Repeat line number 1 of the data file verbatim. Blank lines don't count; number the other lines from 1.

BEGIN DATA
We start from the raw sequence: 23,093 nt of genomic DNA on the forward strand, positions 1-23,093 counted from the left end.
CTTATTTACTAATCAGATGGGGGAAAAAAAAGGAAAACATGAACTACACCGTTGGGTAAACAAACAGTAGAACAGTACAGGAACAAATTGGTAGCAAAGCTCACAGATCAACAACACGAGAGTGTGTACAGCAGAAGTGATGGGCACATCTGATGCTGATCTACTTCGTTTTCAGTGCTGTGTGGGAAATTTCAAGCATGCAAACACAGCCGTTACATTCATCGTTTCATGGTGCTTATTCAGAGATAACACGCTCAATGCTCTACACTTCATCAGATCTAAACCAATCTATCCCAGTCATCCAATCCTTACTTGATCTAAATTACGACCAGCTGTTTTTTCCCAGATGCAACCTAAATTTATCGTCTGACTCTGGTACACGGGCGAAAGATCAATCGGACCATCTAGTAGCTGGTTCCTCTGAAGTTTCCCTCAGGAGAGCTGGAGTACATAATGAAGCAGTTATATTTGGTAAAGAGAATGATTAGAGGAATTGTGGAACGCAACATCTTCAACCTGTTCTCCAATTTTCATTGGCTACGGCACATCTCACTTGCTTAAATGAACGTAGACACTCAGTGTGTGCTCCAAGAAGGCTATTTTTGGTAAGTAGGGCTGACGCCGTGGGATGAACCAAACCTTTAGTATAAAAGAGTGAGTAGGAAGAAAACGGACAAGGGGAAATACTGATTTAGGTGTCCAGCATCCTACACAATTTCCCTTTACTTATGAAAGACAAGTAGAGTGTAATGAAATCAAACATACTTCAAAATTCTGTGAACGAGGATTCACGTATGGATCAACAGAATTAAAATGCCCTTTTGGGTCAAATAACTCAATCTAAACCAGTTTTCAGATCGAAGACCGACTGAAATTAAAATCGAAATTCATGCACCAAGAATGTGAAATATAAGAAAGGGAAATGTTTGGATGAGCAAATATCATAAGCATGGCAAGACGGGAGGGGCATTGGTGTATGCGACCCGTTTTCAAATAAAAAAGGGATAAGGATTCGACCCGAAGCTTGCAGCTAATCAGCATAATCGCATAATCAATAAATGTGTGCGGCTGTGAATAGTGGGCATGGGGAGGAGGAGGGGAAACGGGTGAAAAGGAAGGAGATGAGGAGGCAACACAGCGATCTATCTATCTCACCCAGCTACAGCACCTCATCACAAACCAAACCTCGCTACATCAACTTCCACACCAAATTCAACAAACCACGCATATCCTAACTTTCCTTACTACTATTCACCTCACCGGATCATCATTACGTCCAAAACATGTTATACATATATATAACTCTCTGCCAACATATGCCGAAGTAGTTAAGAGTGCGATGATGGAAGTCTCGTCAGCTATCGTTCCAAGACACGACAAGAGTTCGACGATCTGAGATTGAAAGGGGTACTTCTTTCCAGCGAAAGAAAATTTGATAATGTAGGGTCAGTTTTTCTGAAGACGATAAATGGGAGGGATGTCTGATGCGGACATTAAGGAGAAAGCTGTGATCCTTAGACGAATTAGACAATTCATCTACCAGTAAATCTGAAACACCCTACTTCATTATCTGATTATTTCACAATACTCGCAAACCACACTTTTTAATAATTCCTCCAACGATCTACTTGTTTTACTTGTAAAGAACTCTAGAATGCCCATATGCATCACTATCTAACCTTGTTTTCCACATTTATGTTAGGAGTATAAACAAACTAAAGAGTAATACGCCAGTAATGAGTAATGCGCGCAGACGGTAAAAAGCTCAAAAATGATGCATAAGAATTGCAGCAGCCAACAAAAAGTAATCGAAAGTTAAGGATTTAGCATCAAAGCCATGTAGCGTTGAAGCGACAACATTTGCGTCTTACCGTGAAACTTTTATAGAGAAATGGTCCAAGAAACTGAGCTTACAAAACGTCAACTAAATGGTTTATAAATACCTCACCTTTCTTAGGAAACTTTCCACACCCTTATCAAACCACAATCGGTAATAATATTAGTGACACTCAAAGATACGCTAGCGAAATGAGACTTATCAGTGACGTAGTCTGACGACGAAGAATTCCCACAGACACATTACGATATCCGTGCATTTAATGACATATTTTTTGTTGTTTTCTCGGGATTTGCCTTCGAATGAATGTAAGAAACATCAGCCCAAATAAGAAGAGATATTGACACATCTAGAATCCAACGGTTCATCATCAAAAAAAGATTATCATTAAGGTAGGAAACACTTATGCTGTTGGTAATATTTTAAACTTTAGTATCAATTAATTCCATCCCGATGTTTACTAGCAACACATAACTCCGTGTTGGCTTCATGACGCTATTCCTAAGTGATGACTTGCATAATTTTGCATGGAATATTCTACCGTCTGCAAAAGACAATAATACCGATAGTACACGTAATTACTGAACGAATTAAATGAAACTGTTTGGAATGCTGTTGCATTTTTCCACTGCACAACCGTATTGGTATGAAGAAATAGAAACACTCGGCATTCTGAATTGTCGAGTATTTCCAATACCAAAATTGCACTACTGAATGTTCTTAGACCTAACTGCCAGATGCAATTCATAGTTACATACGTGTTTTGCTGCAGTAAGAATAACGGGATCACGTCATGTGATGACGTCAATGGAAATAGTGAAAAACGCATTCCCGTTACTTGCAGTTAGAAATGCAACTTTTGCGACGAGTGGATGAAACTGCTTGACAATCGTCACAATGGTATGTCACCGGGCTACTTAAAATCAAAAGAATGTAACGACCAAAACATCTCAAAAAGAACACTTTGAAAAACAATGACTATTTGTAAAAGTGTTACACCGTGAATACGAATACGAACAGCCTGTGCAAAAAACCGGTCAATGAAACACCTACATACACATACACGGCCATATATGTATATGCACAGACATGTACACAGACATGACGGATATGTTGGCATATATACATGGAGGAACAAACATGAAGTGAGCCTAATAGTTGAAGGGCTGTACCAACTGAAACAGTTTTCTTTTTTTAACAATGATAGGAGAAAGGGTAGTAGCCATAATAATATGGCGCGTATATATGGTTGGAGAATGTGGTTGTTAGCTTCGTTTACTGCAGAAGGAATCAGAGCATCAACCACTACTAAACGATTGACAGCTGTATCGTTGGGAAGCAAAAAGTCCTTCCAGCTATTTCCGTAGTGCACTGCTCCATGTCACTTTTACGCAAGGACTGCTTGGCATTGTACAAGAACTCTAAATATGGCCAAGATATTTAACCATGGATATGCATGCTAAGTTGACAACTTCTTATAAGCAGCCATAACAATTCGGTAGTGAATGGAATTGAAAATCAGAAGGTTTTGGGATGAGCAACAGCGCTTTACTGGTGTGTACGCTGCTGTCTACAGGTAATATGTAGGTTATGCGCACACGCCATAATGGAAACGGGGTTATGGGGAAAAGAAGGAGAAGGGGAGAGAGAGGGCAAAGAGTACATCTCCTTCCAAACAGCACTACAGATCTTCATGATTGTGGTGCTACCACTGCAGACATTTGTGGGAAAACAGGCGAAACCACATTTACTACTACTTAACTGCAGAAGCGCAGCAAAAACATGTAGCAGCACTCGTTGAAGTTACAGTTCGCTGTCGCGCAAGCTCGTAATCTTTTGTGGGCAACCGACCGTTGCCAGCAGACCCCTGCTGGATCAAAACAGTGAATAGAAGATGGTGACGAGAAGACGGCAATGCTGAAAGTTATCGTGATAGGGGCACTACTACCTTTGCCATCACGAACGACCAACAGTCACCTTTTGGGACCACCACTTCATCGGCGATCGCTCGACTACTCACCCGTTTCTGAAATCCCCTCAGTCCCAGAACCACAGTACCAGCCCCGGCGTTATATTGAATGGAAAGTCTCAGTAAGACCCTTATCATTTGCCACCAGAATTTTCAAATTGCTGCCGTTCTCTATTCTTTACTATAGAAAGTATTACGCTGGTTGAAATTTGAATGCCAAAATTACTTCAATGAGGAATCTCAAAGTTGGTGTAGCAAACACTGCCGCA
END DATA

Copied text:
We start from the raw sequence: 23,093 nt of genomic DNA on the forward strand, positions 1-23,093 counted from the left end.